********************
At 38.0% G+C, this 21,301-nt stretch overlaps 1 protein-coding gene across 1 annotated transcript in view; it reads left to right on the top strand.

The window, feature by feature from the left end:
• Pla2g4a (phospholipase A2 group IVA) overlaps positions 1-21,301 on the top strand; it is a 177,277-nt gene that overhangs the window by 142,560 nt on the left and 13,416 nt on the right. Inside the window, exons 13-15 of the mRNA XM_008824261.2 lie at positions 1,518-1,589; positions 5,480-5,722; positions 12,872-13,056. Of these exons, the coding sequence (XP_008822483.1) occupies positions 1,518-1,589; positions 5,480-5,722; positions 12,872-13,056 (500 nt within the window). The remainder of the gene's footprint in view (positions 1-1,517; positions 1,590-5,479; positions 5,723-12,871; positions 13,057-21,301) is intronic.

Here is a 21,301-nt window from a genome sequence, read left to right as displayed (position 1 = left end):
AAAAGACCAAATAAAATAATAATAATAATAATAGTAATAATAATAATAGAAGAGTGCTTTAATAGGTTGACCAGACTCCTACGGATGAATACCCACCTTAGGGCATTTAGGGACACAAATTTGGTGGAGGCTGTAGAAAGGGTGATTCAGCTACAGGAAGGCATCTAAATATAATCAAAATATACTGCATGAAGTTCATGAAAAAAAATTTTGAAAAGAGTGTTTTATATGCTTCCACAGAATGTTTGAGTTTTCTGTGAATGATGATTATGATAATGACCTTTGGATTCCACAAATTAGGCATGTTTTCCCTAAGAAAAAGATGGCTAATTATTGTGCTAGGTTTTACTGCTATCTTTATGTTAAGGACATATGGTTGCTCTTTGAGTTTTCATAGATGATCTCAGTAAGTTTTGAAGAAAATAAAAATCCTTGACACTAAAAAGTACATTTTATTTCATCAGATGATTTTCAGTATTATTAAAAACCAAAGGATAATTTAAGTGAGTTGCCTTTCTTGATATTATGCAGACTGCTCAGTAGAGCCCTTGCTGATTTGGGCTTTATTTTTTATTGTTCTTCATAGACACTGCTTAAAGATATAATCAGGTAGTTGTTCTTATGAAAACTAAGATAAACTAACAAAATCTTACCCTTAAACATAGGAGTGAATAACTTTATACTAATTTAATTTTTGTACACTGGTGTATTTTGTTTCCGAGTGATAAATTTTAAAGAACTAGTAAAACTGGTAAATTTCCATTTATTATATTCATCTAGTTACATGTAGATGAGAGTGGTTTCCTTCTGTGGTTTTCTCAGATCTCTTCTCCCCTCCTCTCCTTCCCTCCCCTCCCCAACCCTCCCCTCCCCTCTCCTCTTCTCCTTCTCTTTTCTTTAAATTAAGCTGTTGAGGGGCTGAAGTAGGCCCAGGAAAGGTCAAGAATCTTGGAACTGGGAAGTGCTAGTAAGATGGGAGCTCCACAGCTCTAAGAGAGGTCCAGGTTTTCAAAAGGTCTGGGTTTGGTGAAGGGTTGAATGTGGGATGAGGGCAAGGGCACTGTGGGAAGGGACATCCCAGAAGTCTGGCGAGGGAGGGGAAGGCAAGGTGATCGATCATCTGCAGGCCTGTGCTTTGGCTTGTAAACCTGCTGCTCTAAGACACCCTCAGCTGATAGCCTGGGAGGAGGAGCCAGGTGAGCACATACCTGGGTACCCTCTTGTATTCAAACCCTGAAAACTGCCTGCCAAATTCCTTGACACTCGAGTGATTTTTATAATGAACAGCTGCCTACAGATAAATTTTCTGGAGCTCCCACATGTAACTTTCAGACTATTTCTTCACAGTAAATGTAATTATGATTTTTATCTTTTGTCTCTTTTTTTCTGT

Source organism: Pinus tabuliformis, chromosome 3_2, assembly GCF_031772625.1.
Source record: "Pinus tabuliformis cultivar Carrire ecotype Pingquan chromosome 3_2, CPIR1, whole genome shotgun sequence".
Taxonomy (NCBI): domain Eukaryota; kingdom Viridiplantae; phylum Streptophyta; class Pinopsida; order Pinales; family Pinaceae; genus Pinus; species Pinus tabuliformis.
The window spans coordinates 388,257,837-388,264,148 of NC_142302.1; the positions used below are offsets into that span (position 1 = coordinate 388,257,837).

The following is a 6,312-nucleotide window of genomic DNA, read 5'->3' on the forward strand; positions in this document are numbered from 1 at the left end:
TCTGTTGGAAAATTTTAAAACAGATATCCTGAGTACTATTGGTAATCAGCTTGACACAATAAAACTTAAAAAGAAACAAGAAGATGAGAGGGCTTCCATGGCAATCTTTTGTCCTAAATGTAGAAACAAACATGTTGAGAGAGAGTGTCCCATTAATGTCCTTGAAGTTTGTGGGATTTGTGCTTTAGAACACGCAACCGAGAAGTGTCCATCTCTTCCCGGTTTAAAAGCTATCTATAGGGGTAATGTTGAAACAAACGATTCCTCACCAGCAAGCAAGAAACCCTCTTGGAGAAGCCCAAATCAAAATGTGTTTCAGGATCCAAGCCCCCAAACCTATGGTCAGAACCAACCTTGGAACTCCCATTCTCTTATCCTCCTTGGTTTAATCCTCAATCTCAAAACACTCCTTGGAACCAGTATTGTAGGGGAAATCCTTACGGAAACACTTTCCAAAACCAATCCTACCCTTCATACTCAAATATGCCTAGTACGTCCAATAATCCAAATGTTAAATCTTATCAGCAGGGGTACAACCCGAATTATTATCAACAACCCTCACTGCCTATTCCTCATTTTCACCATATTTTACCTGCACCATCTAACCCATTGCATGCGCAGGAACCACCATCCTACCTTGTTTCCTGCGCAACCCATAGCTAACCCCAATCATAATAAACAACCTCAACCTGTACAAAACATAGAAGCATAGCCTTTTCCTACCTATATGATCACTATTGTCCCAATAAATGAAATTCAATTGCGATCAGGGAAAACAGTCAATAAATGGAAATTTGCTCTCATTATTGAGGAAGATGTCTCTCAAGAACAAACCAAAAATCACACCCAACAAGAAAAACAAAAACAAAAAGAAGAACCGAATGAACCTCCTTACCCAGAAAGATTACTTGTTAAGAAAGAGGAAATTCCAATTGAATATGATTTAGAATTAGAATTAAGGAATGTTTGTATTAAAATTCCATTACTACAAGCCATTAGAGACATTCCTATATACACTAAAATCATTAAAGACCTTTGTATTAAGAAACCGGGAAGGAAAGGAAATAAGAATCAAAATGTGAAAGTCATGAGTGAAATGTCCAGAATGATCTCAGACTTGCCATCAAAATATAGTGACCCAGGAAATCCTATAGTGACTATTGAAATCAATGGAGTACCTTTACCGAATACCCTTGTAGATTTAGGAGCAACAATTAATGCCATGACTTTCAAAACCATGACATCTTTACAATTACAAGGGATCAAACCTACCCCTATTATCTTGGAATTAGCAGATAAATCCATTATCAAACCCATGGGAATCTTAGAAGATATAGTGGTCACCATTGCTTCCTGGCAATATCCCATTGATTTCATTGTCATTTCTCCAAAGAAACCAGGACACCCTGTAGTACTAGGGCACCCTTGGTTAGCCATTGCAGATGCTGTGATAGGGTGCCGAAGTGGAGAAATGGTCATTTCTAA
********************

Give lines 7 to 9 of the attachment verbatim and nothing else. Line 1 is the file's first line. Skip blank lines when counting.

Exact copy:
Source record: "Pinus tabuliformis cultivar Carrire ecotype Pingquan chromosome 3_2, CPIR1, whole genome shotgun sequence".
Taxonomy (NCBI): domain Eukaryota; kingdom Viridiplantae; phylum Streptophyta; class Pinopsida; order Pinales; family Pinaceae; genus Pinus; species Pinus tabuliformis.
The window spans coordinates 388,257,837-388,264,148 of NC_142302.1; the positions used below are offsets into that span (position 1 = coordinate 388,257,837).